August 2, 2013
Draft law targets meth outbreak
County, police crafting measures to limit sale of drug’s ingredients
Local police, county legislators and members of the District Attorney’s Office met Tuesday to discuss developing a new local law aimed at curbing the rising manufacture of methamphetamine in Cortland County.
The law would mirror a federal law that limits the amount of ephedrine, pseudoephedrine and phenylpropanolamine base — which can be used as a main ingredient to make meth — a person can buy to only 3.6 grams a day or 9 grams in 30 days, said Kevin Whitney (R-Cortlandville), chairman of the county Legislature’s Judiciary and Public Safety Committee.
“You need Sudafed to make meth, so if you can cut down on the Sudafed, hopefully that would ease the meth problem,” said city police Lt. Rick Troyer, who also attended the meeting with city Police Chief F. Michael Catalano, Cortland County Undersheriff Herb Barnhart, Cortland County District Attorney Mark Suben, Assistant District Attorney Eliza Filipowski, Paralegal Jennifer Buggs and county Legislator Richard Bushnell (D-5th Ward).
Local law enforcement agencies have seen a 250 percent increase in the number of cases involving methamphetamine in Cortland County since last year.
“It’s just out of control in the county and we’re just trying to curb it,” Whitney said.
The advantage of a local law is that local law enforcement will be able to respond without having to refer cases to federal agents.
“Sudafed is regulated federally but that regulation is difficult to enforce on a local level, so we’re looking at a more local level-type charges,” Catalano said.
Sgt. Troy Boice, of the Cortland County Sheriff’s Department and a member of the Cortland County Drug Task Force, was not able to attend the meeting, but said Wednesday he advised the group that a local law targeting drugs used to make meth was needed.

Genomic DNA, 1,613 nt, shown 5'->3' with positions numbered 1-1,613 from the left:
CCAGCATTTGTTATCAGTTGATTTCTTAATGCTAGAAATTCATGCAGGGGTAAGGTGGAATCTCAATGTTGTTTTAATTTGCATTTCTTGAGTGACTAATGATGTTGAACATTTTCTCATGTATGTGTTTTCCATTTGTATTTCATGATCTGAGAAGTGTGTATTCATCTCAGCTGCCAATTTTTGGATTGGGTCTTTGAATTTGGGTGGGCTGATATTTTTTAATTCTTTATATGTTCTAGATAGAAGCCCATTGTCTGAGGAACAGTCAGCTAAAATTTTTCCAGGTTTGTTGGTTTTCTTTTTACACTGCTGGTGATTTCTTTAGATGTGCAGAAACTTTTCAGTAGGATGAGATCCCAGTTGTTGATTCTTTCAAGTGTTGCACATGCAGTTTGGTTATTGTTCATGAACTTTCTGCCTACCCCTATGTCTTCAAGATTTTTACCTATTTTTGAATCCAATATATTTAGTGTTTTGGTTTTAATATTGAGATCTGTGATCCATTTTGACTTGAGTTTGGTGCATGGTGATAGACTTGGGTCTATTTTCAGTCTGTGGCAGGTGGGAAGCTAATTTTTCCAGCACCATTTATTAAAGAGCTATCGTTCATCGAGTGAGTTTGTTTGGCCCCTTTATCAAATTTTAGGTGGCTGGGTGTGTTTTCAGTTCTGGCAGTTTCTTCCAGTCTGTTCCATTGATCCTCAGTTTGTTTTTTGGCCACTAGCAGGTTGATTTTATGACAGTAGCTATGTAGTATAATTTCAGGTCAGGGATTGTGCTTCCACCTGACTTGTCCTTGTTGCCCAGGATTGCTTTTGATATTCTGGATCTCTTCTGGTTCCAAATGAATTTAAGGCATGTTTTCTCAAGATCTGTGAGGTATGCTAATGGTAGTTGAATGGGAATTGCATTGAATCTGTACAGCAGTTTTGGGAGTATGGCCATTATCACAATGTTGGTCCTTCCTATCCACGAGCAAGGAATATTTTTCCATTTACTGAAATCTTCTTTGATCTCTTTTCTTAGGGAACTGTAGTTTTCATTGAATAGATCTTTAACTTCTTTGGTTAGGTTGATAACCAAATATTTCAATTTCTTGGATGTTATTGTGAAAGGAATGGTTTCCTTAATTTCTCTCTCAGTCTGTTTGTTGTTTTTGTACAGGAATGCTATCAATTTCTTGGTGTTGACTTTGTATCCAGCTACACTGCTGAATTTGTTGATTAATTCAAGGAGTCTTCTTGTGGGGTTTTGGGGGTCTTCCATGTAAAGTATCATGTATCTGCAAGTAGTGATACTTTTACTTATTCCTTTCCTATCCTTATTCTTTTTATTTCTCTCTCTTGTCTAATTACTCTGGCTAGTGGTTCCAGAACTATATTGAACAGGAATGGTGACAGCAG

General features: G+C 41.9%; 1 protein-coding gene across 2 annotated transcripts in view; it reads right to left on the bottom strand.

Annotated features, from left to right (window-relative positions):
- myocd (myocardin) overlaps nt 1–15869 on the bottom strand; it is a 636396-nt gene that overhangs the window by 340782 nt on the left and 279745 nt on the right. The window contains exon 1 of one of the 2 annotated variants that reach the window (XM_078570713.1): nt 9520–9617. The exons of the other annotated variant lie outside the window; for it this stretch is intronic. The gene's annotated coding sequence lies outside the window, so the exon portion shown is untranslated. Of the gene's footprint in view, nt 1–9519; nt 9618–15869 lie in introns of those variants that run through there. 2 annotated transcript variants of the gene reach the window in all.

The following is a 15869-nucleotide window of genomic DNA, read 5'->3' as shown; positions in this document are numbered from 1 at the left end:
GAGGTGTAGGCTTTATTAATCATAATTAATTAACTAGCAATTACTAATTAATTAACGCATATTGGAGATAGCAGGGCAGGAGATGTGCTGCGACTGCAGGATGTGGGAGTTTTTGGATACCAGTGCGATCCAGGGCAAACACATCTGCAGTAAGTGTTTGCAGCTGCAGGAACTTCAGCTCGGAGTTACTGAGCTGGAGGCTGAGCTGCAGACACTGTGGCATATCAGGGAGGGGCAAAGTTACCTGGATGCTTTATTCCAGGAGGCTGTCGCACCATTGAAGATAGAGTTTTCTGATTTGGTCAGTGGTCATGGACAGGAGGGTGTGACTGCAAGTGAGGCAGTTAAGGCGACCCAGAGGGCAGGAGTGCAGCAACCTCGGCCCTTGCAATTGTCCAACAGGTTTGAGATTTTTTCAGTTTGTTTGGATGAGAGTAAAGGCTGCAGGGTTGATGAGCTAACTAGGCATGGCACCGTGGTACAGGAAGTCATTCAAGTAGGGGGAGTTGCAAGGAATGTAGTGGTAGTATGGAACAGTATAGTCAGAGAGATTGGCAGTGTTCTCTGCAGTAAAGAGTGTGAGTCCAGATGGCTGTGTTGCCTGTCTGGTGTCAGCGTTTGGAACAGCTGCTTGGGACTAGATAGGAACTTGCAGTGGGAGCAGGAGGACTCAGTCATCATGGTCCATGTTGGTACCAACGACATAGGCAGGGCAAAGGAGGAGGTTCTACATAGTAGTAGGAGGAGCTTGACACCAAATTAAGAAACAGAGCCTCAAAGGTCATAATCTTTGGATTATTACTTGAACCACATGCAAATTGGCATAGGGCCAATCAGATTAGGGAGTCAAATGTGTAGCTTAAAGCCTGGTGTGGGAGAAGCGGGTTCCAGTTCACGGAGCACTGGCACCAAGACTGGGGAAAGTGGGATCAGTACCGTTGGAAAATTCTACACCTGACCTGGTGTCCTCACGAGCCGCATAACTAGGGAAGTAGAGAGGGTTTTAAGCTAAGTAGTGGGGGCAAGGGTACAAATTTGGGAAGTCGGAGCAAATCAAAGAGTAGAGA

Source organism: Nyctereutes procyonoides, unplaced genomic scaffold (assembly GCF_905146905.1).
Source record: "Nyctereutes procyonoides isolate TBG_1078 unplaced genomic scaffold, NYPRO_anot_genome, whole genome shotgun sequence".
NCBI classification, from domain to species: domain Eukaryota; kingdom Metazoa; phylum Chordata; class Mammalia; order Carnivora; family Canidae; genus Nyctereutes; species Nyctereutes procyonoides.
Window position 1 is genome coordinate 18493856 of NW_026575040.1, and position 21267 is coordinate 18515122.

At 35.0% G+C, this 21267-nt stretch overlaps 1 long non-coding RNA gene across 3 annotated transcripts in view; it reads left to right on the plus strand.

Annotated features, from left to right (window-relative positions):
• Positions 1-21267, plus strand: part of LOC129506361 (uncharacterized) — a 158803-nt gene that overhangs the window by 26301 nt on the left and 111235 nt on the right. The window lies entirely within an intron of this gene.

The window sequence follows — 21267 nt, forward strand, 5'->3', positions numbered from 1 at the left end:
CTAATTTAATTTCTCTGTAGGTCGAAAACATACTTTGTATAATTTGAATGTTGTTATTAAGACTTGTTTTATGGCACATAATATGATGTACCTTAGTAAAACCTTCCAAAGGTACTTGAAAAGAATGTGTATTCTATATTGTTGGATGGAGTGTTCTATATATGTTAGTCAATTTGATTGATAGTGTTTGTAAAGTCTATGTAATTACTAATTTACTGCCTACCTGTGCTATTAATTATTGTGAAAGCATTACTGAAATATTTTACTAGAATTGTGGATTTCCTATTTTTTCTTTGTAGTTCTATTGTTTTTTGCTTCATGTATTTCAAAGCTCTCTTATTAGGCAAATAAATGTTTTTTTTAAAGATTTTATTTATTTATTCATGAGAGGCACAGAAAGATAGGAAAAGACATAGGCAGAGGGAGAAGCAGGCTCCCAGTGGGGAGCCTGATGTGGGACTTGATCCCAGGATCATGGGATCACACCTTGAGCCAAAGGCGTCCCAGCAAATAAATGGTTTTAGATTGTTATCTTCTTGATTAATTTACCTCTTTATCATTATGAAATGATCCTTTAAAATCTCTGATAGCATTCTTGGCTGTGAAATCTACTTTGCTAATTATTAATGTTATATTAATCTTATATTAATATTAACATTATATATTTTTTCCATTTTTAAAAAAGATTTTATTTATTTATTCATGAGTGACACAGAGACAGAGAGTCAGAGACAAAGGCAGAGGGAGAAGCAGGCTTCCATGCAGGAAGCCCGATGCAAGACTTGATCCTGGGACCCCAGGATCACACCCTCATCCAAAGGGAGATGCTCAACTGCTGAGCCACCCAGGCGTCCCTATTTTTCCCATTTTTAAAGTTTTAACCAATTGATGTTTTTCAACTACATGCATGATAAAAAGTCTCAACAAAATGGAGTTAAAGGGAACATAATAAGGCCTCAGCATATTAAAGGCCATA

Boice said he has been requesting local legislation that mirrors federal law for about a year.
“I’ve been pushing for it for quite some time,” said Boice. “I think it’s finally going to come to fruition.”
A state bill that would limit the sale of medications containing meth precursors to the same level as the federal law has been bogged down in the Assembly after being approved in the Senate.
Local officials also discussed adding a provision in the potential law that would allow officers to arrest someone who has a certain amount of ephedrine, pseudoephedrine or phenylpropanolamine base in their possession, Whitney said.
There was no discussion about what amount of the drugs would be considered illegal, Troyer said.
There was also no discussion at the meeting about a provision to address “smurfing for pills” — or someone agreeing to buy the drugs used to make meth for a meth cook at a profit, Whitney and Troyer said.
“Smurfing for pills” allows meth manufacturers to avoid breaking the federal drug limits.
“If we could get a local law on that (smurfing), that would be huge because there’s a lot of these people out there,” Boice said in July.
Police diligently try to enforce laws even if criminals find ways to circumvent them, Catalano said.
“There could always be ways around certain things, but it doesn’t mean you give up and not enforce what you can enforce,” he said.
Officials described the meeting as productive.
“This is very preliminary,” Catalano said. “We have a little ways to go.”
Whitney noted that the county attorney would have to review any law drafted by the District Attorney’s Office.
A proposed law would also have to be introduced to the Cortland County Legislature and submitted to a public hearing.
“It’s my goal, and it’s our goal, to have this passed in the September legislative session,” Whitney said.
“We’re going to work as quickly as possible,” said Suben, who declined to discuss the meeting, but noted that the group had an “agenda” moving forward. “It’s an urgent need.”
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